That is the question the delegates to this summer’s 84th Couchiching conference asked last weekend. The precise title was more melodramatic: “Are we failing our Future?” and the answer was, as anybody could have predicted, yes and no.
The purpose of conferences of this sort is not to come up with answers, but to look at the state of the world and select the topics that are on everybody’s mind and examine them with the help of experts who know more about them than most of us do. If the experts don’t agree with each other, so much the better. It’s the process that matters, and the quality of the thinking, and we all know there is not one truth. Under the heading of Intergenerational Transfer, three subject areas were discussed: the fiscal transfer, the environmental transfer and the institutional/democratic transfer.
I have so far attended about sixty of the eighty-four Couchiching conferences and can testify that the level of discussion has remained remarkably high. This is a credit to the members of the Program Committee, who spend endless hours trying to find the right approaches and to attract the most rewarding speakers. It is also a credit to all the other volunteers who make invaluable contributions.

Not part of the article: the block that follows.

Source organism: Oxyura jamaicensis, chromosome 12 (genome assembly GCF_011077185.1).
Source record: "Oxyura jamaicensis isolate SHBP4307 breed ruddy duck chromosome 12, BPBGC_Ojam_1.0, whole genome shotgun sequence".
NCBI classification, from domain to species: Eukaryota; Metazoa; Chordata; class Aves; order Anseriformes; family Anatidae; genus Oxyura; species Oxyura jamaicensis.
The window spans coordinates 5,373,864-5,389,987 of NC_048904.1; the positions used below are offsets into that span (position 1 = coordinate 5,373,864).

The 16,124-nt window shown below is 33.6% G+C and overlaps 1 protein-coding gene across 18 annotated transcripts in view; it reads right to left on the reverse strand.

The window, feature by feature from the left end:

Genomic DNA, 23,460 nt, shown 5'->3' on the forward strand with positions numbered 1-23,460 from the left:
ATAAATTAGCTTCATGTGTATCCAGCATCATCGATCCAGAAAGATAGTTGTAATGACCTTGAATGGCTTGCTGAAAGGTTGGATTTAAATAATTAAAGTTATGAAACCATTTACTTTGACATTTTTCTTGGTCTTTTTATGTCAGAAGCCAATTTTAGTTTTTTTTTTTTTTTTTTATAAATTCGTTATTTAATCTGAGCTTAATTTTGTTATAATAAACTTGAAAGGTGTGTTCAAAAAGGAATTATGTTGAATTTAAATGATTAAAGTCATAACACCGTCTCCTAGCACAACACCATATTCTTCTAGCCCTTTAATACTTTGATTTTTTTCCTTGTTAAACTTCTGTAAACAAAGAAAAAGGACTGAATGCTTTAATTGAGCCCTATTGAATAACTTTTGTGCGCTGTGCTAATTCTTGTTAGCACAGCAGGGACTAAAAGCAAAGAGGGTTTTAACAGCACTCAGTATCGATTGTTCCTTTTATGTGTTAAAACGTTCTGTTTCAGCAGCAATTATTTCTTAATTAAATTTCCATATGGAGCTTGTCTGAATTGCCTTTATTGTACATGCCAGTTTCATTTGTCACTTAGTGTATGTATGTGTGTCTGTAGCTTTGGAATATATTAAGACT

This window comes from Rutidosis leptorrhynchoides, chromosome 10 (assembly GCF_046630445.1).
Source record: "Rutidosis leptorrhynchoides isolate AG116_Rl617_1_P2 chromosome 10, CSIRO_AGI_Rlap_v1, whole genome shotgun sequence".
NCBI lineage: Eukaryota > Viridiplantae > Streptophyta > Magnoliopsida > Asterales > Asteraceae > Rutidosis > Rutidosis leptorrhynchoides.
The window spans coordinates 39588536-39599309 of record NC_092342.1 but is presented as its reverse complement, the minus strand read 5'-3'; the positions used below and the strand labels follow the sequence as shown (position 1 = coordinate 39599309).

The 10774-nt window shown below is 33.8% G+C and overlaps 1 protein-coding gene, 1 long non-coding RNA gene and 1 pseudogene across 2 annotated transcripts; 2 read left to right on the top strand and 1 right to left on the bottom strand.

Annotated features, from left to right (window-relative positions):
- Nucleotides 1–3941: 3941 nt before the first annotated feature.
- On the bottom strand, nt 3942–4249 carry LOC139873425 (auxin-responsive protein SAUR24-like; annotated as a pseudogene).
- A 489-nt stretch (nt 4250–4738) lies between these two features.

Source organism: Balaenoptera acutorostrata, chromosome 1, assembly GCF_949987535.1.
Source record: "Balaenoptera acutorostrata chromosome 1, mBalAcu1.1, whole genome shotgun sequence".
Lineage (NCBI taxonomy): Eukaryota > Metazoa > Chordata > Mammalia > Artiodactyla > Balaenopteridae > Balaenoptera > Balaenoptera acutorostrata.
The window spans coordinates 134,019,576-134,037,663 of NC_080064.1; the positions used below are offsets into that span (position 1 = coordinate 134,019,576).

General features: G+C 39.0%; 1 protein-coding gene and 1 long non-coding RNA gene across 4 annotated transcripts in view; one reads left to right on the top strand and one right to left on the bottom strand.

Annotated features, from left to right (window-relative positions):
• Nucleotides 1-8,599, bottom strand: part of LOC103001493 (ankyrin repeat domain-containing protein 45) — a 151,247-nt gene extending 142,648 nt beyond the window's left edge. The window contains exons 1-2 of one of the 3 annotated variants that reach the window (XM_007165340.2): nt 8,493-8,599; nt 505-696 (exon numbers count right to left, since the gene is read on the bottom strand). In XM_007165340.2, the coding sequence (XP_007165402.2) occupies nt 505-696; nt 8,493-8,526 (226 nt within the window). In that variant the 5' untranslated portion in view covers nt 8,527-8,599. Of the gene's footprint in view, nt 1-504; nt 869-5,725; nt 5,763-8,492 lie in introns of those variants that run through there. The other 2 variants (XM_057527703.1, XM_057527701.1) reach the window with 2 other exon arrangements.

But the main reason for the continuing vitality of the Institute is the uniqueness of the enterprise, the face-to-face encounters in beautiful surroundings near Orillia, Ontario, of high spirits and, above all, surprisingly, the presence of many young people.